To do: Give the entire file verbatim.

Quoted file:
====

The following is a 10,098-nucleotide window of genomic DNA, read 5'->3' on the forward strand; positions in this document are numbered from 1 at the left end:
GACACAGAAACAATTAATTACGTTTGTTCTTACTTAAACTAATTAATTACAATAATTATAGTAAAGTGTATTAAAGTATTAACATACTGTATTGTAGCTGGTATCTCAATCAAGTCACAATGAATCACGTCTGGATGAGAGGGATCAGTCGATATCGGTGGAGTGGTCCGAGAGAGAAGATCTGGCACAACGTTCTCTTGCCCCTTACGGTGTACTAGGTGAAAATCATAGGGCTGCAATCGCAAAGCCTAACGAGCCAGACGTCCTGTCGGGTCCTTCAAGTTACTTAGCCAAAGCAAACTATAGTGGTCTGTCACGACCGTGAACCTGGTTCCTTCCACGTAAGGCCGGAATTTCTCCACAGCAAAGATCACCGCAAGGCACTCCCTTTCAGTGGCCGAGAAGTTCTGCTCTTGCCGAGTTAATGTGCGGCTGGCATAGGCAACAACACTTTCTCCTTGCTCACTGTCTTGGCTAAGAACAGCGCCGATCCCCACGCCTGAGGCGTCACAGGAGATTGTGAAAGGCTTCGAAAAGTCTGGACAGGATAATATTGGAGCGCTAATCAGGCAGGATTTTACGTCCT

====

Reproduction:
The following is a 10,098-nucleotide window of genomic DNA, read 5'->3' on the forward strand; positions in this document are numbered from 1 at the left end:
GACACAGAAACAATTAATTACGTTTGTTCTTACTTAAACTAATTAATTACAATAATTATAGTAAAGTGTATTAAAGTATTAACATACTGTATTGTAGCTGGTATCTCAATCAAGTCACAATGAATCACGTCTGGATGAGAGGGATCAGTCGATATCGGTGGAGTGGTCCGAGAGAGAAGATCTGGCACAACGTTCTCTTGCCCCTTACGGTGTACTAGGTGAAAATCATAGGGCTGCAATCGCAAAGCCTAACGAGCCAGACGTCCTGTCGGGTCCTTCAAGTTACTTAGCCAAAGCAAACTATAGTGGTCTGTCACGACCGTGAACCTGGTTCCTTCCACGTAAGGCCGGAATTTCTCCACAGCAAAGATCACCGCAAGGCACTCCCTTTCAGTGGCCGAGAAGTTCTGCTCTTGCCGAGTTAATGTGCGGCTGGCATAGGCAACAACACTTTCTCCTTGCTCACTGTCTTGGCTAAGAACAGCGCCGATCCCCACGCCTGAGGCGTCACAGGAGATTGTGAAAGGCTTCGAAAAGTCTGGACAGGATAATATTGGAGCGCTAATCAGGCAGGATTTTACGTCCT